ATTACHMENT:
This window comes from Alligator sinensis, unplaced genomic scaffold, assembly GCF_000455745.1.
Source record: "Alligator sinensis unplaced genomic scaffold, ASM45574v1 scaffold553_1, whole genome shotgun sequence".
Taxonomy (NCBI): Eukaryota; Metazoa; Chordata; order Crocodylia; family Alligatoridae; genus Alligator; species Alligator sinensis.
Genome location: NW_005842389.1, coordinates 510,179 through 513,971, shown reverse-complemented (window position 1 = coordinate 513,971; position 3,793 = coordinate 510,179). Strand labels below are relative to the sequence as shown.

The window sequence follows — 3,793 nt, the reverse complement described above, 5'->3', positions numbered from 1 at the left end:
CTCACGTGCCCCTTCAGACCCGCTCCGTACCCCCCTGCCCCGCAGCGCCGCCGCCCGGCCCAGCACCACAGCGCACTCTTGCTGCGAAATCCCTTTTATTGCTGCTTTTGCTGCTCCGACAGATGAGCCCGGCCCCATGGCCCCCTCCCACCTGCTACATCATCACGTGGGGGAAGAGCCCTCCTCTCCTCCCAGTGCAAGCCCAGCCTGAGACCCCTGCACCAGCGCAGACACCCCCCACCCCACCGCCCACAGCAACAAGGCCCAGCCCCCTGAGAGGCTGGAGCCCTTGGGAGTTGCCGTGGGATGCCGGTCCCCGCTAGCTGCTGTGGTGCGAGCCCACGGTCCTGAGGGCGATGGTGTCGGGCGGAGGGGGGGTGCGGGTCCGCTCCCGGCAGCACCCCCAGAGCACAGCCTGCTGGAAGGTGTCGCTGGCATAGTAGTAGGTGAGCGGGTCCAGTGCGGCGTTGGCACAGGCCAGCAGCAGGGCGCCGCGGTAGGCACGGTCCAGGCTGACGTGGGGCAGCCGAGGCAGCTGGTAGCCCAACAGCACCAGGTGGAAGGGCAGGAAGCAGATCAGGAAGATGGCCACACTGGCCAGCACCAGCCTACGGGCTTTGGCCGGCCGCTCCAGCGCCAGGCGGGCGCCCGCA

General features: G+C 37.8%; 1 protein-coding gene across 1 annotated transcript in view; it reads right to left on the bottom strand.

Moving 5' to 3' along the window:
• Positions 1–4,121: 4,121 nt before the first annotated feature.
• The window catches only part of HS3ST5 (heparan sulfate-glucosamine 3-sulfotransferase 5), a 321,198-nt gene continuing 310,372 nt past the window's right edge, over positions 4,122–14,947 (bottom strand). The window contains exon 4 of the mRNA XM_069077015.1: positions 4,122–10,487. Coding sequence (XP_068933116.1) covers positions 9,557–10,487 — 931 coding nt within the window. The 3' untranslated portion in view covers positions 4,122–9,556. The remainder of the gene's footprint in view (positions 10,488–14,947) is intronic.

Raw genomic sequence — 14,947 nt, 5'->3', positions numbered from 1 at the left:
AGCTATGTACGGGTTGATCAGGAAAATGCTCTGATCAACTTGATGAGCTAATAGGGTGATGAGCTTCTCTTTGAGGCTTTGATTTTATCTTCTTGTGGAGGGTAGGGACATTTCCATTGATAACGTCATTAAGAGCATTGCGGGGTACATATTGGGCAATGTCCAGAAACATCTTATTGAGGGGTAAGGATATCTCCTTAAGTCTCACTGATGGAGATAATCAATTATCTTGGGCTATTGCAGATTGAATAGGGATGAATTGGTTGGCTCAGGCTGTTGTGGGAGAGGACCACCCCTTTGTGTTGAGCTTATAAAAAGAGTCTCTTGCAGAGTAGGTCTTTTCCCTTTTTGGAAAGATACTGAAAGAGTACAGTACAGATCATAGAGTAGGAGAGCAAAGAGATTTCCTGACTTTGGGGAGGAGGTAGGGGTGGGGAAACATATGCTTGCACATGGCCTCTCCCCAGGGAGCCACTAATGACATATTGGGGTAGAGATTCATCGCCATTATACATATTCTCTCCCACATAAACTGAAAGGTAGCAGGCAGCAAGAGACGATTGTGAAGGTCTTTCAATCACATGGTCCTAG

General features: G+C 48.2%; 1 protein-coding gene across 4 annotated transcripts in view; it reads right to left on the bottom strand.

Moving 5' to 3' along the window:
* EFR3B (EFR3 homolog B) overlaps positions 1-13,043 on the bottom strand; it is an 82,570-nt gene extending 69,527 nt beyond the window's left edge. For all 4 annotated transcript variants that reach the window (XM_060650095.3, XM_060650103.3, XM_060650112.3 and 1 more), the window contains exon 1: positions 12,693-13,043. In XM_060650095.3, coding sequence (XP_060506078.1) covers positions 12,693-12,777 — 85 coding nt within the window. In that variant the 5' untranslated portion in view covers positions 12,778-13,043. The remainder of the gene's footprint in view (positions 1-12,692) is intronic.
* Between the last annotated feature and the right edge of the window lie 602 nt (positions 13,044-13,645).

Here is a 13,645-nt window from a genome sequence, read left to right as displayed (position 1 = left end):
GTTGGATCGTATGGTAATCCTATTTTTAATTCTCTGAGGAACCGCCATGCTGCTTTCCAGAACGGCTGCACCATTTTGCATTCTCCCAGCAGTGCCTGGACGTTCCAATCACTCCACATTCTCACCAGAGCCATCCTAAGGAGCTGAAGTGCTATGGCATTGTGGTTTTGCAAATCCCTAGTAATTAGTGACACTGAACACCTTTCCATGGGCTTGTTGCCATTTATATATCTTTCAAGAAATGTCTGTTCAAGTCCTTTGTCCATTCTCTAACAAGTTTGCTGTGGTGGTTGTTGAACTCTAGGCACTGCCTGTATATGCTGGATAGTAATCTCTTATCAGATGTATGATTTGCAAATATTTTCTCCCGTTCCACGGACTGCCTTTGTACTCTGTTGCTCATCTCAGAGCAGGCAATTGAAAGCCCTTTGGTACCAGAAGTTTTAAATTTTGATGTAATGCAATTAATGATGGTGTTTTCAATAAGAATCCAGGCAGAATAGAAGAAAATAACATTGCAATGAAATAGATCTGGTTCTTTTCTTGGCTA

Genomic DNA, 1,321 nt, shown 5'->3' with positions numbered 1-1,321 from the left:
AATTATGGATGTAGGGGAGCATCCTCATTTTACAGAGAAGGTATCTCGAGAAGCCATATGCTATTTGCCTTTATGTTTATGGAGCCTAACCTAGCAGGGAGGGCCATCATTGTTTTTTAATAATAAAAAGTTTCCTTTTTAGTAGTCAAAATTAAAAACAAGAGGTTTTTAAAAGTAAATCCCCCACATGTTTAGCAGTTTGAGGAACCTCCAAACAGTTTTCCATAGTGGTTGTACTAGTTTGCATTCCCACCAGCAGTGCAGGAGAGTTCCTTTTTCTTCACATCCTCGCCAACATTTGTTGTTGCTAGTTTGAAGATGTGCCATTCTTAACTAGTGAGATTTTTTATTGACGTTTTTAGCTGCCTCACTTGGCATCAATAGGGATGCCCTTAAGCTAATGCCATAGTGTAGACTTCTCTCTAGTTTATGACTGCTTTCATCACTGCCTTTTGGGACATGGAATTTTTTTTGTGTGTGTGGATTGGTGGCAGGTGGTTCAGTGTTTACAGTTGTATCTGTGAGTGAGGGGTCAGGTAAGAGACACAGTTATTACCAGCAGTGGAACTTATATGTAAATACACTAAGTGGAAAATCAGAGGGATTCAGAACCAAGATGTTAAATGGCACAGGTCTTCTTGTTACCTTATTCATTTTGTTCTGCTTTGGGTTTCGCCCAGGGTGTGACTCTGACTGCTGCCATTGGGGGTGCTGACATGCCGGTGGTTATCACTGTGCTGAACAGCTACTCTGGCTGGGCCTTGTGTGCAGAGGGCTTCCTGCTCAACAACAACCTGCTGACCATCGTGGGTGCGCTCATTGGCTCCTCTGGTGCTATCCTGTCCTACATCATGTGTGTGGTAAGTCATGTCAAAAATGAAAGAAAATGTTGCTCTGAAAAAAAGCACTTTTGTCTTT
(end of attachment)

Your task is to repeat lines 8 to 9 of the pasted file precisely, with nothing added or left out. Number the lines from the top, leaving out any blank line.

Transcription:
Moving 5' to 3' along the window:
• Positions 1–4,121: 4,121 nt before the first annotated feature.